• Arizona Anthropologist Number 16, Winter 2005

      University of Arizona, Department of Anthropology, 2005
    • The Arizona Anthropologist: History, Heritage, and Prospects

      Murphy, John T.; University of Arizona (University of Arizona, Department of Anthropology, 2005)
    • Computer Recycling: Networks and Possibilities for Expansion in Tucson, Arizona

      Perin, Jodi; Altrichter, Mariana; Cudney-Bueno, Richard; Gulick, Jennifer; Hershdorfer, Mary; University of Arizona (University of Arizona, Department of Anthropology, 2005)
      Sociological and anthropological studies have shown that while most individuals express concern with the state of the natural environment, this concern translates into pro-environmental behavior only in certain social contexts (Derksen and Gartrell 1993). With this in mind, our paper considers computer recycling in Tucson, Arizona by examining people's attitudes and knowledge level of computer recycling opportunities and investigating the current local institutions and networks that exist to recycle computers. In a broader sense, this helps to place electronic refuse such as old computers in the context of wider U.S. material culture and to consider the cultural implications of these objects. As a response to various citizens' initiatives to begin and expand computer-recycling programs in Tucson, Arizona, the authors conducted a study of computer recycling in this city, which was then presented to interested parties in December of 2001. This paper is adapted from our final report. Our results suggest that the demand for used computers within Tucson currently exceeds the supply, due largely to a lack of awareness of and incentives to participate in local computer recycling programs. However, we see possibilities for solidifying computer-recycling programs if communication barriers are surpassed.
    • Editor's Introduction to Issue #16

      Valado, Martha Trenna (University of Arizona, Department of Anthropology, 2005)
    • Person and Place in Preclassic Maya Community Ritual (400 BC - AD 300)

      Bachand, Bruce R.; Bachand, Holly Sullivan; University of Arizona; University of California, Berkeley (University of Arizona, Department of Anthropology, 2005)
      Preclassic Maya centers were vibrant stages of performance where communities gathered to reaffirm and redefine themselves. Ceremonial pyramids and plazas were tangible and powerful receptacles of past and present forms of community identity. Archaeological remains enable us to develop a multi-generational sketch of public ritual life in the Maya lowlands from 400 BC to AD 300. Transformations in public performance and community participation corresponded with a series of modifications to ceremonial precints. Public architecture in many communities became increasingly less accessible to a large audience of observers. The artistic imagery associated with these buildings also changed markedly - initially depicting zoomorphic or masked beings and ultimately culminating in the portraiture of real historic personages. Concomitant with these changes were pronounced innovations in ritual interment as certain community members began to be entombed in and around public architecture. Taken together, these features suggest Preclassic Maya communities altered their ritual practices to accommodate emerging social realities and inchoate political identities.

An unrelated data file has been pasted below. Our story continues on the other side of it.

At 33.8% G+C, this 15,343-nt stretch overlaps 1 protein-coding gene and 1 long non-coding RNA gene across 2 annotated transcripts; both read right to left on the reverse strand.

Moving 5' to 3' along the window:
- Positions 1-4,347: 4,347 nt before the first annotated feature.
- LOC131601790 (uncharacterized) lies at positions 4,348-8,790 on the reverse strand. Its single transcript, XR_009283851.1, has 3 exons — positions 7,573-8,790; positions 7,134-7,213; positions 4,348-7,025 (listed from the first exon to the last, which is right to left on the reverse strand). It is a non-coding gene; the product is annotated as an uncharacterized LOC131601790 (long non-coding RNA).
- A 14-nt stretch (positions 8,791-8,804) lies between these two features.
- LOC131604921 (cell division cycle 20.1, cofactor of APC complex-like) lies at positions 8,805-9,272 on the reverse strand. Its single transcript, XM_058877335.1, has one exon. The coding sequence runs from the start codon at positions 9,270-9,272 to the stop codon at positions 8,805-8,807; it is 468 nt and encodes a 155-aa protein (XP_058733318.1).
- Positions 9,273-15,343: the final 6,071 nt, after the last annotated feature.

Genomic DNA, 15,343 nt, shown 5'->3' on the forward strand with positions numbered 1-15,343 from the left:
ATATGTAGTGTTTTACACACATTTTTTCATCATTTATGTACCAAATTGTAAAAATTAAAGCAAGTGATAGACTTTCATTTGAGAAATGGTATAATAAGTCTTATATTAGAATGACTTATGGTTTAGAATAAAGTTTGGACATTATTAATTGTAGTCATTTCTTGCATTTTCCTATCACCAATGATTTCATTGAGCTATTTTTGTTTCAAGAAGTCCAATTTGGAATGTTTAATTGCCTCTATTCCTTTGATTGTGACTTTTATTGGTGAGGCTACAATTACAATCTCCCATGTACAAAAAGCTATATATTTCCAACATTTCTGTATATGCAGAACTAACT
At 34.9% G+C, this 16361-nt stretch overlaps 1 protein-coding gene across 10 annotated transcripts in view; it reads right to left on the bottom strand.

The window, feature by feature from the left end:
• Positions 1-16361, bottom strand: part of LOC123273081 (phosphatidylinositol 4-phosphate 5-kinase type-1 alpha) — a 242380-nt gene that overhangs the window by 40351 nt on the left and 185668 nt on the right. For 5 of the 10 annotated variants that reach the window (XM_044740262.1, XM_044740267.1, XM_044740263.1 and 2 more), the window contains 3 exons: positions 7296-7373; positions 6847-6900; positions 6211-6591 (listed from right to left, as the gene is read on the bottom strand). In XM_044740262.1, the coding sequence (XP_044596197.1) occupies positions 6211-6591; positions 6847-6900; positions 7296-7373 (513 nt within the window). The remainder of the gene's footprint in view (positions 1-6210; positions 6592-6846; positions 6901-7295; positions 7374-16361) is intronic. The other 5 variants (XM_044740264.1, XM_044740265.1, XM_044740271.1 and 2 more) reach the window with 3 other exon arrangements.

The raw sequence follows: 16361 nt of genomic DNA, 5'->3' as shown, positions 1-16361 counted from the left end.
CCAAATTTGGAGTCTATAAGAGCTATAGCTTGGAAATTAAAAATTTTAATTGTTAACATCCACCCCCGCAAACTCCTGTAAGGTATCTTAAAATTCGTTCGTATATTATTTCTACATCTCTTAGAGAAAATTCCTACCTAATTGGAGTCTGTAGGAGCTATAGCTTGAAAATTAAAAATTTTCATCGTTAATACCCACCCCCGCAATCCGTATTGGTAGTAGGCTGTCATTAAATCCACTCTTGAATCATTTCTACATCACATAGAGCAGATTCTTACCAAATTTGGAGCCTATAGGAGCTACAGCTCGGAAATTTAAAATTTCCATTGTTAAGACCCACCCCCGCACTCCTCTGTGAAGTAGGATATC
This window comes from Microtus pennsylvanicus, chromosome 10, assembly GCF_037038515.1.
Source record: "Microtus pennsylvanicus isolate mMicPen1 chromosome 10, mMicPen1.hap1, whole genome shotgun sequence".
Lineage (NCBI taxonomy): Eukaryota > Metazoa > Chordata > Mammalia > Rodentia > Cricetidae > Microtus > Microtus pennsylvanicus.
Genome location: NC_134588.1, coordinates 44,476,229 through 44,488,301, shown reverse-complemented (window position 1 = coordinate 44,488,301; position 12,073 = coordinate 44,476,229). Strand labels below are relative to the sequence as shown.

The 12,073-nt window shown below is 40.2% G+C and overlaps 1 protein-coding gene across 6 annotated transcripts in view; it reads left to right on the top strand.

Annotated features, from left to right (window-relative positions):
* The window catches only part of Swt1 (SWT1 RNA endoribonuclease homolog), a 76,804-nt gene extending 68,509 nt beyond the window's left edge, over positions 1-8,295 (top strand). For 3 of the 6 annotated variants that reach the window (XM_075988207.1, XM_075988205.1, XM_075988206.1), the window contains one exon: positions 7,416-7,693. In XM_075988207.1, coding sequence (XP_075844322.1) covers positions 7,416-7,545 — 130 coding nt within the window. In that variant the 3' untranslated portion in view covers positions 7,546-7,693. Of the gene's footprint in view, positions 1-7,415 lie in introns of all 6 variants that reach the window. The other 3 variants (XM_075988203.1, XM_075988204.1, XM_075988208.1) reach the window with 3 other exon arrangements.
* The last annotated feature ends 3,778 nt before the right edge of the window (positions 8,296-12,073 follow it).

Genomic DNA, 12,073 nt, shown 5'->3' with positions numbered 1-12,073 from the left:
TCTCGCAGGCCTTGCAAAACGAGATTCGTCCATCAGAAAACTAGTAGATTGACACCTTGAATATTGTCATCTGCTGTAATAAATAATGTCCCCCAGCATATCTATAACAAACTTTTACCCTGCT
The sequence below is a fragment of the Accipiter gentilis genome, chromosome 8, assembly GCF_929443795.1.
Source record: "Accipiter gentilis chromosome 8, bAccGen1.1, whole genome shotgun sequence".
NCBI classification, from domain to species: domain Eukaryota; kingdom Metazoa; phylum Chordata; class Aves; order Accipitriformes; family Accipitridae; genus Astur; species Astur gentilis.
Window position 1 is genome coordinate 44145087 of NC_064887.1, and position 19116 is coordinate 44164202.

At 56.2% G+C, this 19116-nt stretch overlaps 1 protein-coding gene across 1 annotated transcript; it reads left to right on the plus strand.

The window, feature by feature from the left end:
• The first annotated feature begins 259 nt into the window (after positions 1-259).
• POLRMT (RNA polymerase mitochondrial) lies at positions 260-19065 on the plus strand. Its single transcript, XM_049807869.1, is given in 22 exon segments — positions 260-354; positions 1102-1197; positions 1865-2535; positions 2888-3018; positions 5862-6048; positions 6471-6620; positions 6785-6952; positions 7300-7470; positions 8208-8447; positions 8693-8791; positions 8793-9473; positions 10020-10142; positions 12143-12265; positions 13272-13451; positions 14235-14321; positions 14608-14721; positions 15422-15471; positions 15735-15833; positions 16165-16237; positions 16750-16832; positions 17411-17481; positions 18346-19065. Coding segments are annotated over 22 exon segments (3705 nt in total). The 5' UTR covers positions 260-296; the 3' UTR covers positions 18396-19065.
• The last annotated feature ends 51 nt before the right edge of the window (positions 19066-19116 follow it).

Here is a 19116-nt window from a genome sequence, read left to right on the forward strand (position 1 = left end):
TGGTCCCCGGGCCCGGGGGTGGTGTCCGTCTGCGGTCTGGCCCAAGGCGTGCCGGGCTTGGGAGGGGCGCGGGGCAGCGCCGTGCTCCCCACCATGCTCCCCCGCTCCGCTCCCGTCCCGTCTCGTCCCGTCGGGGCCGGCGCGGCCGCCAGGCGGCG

• The Steel Dog in the Canadian Arctic: A Historical Case Study of Technological Change

      Pavri, Eric Hoshang; University of Arizona (University of Arizona, Department of Anthropology, 2005)
      During the "Snowmobile Revolution" of the late 1960s, the snowmobile largely supplanted the dog team as the main form of transport in the Canadian Arctic. This essay draws from historical and ethnograpphic sources to investigate practical advantages and disadvantages to adoption of the new technology, and then considers whether this episode of rapid technological change resulted in "cultural loss" in Arctic communities. While it is clear that widespread adoption of the snowmobile technological complex (machines, fuel, tools, skills, knowledge) caused significant changes in life in the Far North, it also appears that the meanings and values associated with traditional subsistence hunting were generally not lost, and in some cases were reinforced during this period of technological transition. Finally, drawing on various academic traditions such as the Social Construction of Technology school, ecological models of convergent cycles, postmodern critiques of modernization and development, and the appropriate technology movement, the essay then questions simplistic notions of cultural loss by considering the common evolution of culture and technology.